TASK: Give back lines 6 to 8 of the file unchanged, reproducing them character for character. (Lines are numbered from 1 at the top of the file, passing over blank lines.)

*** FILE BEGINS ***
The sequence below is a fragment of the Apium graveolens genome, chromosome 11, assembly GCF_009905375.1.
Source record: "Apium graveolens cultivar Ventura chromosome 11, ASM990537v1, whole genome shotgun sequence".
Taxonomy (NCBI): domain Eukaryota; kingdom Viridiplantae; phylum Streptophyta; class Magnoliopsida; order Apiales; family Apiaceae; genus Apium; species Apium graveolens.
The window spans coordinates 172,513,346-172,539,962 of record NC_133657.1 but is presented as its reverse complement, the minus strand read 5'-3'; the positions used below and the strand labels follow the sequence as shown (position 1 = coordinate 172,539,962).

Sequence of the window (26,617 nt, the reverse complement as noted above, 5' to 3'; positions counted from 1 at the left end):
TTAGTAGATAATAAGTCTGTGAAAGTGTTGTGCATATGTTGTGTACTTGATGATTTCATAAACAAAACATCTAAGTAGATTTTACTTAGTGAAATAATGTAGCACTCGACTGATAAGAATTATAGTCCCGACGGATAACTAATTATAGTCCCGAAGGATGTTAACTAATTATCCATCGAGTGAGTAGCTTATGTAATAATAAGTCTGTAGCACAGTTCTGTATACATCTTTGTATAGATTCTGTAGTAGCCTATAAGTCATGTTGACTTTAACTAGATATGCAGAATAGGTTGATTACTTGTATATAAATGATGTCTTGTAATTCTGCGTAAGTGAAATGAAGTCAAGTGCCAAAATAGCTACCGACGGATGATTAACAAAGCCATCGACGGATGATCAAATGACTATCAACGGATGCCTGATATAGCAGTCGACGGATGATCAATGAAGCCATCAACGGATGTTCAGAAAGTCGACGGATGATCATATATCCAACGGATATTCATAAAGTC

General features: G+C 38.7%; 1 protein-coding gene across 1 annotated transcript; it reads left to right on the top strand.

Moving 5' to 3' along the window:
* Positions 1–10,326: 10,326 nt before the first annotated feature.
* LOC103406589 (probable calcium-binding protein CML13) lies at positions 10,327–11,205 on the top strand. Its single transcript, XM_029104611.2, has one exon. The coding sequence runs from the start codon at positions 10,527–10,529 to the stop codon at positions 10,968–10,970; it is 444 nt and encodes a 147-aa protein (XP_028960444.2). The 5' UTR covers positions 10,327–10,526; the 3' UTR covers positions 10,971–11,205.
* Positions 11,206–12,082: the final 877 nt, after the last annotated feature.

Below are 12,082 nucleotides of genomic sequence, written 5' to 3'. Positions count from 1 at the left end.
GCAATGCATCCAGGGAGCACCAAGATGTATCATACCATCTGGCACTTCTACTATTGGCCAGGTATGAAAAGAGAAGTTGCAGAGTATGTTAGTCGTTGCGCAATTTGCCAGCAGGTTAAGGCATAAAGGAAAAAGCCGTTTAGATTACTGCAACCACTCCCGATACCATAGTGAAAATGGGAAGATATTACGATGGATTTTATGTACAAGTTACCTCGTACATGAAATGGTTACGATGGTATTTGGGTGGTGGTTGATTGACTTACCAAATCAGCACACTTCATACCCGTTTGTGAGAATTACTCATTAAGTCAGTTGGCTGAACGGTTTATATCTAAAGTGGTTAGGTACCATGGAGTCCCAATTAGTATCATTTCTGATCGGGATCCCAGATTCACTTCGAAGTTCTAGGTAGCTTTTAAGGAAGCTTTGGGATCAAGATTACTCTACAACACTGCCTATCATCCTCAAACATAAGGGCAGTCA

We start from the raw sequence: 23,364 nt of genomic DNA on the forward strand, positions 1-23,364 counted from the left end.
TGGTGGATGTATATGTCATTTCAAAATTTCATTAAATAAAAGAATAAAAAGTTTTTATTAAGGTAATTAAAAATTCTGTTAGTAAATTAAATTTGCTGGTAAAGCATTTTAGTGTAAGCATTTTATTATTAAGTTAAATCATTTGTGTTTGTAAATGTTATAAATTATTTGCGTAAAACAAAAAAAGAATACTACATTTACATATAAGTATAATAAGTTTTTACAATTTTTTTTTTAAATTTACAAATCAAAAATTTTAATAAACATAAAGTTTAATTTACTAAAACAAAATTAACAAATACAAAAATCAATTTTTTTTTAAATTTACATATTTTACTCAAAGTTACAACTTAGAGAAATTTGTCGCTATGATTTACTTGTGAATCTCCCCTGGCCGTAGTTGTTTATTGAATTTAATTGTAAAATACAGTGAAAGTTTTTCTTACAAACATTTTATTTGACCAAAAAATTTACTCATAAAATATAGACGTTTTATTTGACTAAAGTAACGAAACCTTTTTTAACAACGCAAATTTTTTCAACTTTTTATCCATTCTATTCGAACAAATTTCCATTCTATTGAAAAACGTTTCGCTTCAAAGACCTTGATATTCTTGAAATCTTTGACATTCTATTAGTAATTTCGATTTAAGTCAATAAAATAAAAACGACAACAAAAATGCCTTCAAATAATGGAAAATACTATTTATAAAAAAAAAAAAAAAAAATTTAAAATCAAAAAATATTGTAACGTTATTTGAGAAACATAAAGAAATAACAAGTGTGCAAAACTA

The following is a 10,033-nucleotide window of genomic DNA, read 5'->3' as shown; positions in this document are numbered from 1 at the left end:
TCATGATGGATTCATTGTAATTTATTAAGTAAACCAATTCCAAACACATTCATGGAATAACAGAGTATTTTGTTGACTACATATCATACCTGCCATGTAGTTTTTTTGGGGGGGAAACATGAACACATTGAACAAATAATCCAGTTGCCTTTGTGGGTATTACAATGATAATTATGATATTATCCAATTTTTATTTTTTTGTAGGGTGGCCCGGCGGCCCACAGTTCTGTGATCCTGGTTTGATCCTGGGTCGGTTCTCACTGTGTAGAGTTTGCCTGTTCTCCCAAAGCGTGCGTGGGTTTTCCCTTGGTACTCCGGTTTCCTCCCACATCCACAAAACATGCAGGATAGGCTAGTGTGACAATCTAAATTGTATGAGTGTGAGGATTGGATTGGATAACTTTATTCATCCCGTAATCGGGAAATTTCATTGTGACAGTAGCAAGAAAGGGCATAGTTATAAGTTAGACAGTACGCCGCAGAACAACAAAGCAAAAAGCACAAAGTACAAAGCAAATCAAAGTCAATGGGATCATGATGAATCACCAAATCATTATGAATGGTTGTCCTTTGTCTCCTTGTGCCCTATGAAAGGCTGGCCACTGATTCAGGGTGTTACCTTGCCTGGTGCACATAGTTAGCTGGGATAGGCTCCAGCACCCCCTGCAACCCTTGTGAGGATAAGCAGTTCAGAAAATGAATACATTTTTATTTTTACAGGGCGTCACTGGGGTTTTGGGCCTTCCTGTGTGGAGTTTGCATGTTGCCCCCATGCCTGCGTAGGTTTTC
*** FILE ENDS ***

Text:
TTAGTAGATAATAAGTCTGTGAAAGTGTTGTGCATATGTTGTGTACTTGATGATTTCATAAACAAAACATCTAAGTAGATTTTACTTAGTGAAATAATGTAGCACTCGACTGATAAGAATTATAGTCCCGACGGATAACTAATTATAGTCCCGAAGGATGTTAACTAATTATCCATCGAGTGAGTAGCTTATGTAATAATAAGTCTGTAGCACAGTTCTGTATACATCTTTGTATAGATTCTGTAGTAGCCTATAAGTCATGTTGACTTTAACTAGATATGCAGAATAGGTTGATTACTTGTATATAAATGATGTCTTGTAATTCTGCGTAAGTGAAATGAAGTCAAGTGCCAAAATAGCTACCGACGGATGATTAACAAAGCCATCGACGGATGATCAAATGACTATCAACGGATGCCTGATATAGCAGTCGACGGATGATCAATGAAGCCATCAACGGATGTTCAGAAAGTCGACGGATGATCATATATCCAACGGATATTCATAAAGTC

General features: G+C 38.7%; 1 protein-coding gene across 1 annotated transcript; it reads left to right on the top strand.

Moving 5' to 3' along the window: